Federal programs to help radiology practices during the pandemic

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Rebecca Farrington.

Over time, we have been tracking changes to these programs, new programs that have become available, and time frames for action. Let’s review the latest federal legislation and the current position of each of last year’s relief programs, especially the Medicare Payment Sequester, which is a developing story.

Medicare payment escrow

The 2% escrow of funds from Medicare payments was suspended from May 1 to December 31, 2020. The suspension was then extended to March 31, 2021.

Many healthcare advocacy organizations have urged Congress to further extend the moratorium until the end of the year, and legislation to that effect has been passed by both the House of Representatives and the Senate. Once it is finally ratified and signed, the 2% escrow will not be reinstated until 2022.

With Congress suspended until mid-April, we won’t know the final answer until it meets again. However, since escrow would apply to claims with service dates as of April 1 and such claims would not be paid for at least 14 days after they are received by Medicare, there should be no late payments. while awaiting the final result in Congress. .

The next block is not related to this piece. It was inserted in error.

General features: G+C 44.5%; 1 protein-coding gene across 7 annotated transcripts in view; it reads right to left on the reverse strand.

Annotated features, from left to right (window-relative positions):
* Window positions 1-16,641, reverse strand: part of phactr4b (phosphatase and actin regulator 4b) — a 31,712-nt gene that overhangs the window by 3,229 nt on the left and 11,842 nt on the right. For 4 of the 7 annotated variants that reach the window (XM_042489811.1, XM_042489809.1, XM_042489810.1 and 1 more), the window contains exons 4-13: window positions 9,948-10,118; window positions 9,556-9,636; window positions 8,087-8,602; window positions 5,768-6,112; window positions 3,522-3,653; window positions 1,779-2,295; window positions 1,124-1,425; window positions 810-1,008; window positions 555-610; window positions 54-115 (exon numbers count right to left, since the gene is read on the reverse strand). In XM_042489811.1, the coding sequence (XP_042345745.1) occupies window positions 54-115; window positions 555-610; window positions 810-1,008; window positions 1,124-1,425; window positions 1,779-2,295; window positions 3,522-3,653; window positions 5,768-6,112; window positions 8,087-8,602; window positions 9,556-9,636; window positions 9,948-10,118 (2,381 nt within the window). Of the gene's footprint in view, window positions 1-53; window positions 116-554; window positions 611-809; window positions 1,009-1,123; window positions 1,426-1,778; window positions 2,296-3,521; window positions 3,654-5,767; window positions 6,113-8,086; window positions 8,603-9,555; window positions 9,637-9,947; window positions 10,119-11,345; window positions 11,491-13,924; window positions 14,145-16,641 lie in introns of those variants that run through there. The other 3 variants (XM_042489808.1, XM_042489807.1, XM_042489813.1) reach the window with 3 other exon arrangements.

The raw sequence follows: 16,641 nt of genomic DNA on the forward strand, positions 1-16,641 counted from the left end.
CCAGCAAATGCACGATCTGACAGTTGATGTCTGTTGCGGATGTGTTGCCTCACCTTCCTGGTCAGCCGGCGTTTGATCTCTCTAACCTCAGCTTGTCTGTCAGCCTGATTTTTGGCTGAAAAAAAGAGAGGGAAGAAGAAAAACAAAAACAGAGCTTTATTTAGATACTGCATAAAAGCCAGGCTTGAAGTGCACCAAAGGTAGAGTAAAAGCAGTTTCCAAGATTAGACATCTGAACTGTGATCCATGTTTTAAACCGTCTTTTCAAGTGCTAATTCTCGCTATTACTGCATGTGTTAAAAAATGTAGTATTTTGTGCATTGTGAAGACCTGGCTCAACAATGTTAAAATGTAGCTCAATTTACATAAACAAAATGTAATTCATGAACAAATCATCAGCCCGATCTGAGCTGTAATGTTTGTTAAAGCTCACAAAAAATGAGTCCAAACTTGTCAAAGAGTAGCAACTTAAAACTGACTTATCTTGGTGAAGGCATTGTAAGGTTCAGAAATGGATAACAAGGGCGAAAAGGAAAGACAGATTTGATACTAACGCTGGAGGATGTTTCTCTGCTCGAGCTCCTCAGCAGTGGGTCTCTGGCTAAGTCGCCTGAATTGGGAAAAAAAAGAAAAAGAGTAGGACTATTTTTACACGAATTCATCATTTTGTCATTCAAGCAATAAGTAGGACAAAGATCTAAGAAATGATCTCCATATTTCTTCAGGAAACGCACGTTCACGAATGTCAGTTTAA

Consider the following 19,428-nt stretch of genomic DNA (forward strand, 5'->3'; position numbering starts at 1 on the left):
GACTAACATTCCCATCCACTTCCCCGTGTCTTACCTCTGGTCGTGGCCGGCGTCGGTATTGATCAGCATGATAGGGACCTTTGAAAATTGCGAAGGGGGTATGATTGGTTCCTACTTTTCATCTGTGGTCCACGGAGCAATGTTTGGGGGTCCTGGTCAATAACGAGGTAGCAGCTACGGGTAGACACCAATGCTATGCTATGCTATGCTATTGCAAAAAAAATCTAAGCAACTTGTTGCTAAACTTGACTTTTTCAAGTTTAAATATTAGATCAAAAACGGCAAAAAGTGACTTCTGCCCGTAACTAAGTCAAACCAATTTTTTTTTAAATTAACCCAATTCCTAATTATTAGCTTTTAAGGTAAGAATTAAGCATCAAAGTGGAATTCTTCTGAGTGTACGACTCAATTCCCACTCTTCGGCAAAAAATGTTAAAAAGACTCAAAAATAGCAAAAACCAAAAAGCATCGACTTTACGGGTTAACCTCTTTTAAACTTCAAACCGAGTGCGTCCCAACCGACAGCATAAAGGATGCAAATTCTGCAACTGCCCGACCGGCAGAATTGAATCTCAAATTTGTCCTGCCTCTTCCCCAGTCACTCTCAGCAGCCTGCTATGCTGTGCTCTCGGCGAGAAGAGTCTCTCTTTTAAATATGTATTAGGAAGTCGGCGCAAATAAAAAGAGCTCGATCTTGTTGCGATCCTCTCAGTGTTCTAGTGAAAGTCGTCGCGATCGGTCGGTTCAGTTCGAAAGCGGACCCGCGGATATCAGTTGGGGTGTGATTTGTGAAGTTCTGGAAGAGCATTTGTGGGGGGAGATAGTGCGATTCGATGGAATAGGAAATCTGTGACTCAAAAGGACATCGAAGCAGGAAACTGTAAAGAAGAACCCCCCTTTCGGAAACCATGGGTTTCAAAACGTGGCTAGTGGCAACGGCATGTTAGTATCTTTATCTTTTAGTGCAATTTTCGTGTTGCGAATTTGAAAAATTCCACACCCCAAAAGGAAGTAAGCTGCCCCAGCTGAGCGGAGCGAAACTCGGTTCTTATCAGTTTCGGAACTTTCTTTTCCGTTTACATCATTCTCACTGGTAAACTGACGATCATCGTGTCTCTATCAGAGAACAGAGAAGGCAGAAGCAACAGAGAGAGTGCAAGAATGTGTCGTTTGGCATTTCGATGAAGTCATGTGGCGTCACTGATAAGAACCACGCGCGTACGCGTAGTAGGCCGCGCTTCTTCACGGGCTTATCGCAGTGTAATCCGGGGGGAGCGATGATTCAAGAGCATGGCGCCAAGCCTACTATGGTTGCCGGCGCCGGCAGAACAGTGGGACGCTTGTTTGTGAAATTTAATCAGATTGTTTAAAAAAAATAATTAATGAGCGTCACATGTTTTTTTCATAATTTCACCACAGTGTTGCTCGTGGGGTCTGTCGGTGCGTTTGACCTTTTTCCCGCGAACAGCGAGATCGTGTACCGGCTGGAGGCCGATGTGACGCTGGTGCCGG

US bailout law

The American Rescue Plan Act (ARPA) was signed on March 11 and includes benefits for employers and their employees facing economic challenges due to the COVID-19 pandemic. It extends the Employee Retention Credit (ERC) until the end of 2021 and changes the rules so that a practice can claim the ERC even if it has received a loan from the Paycheck Protection Program (PPP) , provided the same wages are not used for PPP loan forgiveness amount.

The ERC is now available for employers with fewer than 500 employees who experienced a reduction of at least 20% of their gross receipts in 2021 compared to the same quarter in 2019. available against Social Security and Social Security taxes. ‘health insurance) which is refundable if it exceeds the amount of tax otherwise due. The credit is 70% of the eligible salary up to a maximum of $ 10,000 per employee per quarter, or $ 7,000 in credit per employee per quarter. This equates to $ 28,000 in credit per employee in 2021.

ARPA is also extending the “Paid Sick Leave and Family Leave Credit” that was introduced by the Families First Coronavirus Response Act (FFCRA) until September 30, 2021. This program has been made optional for employers for 2021. .

As of April 1, 2021, paid sick leave is reset so that an employee who previously used up their FFCRA sick leave has an additional 10 days (80 hours). Acceptable reasons for using this leave now include time to receive the COVID-19 vaccine, to recover from any vaccine-related illness or condition, or to research or wait for the results of a diagnosis or test. COVID-19.

Telemedecine

One of the first changes in early March 2020 was the relaxation of the rules for the use of telemedicine. While there is talk of making some of the changes permanent, the temporary emergency rules will expire at the end of March 2020. the public statement. Health emergency (PHE).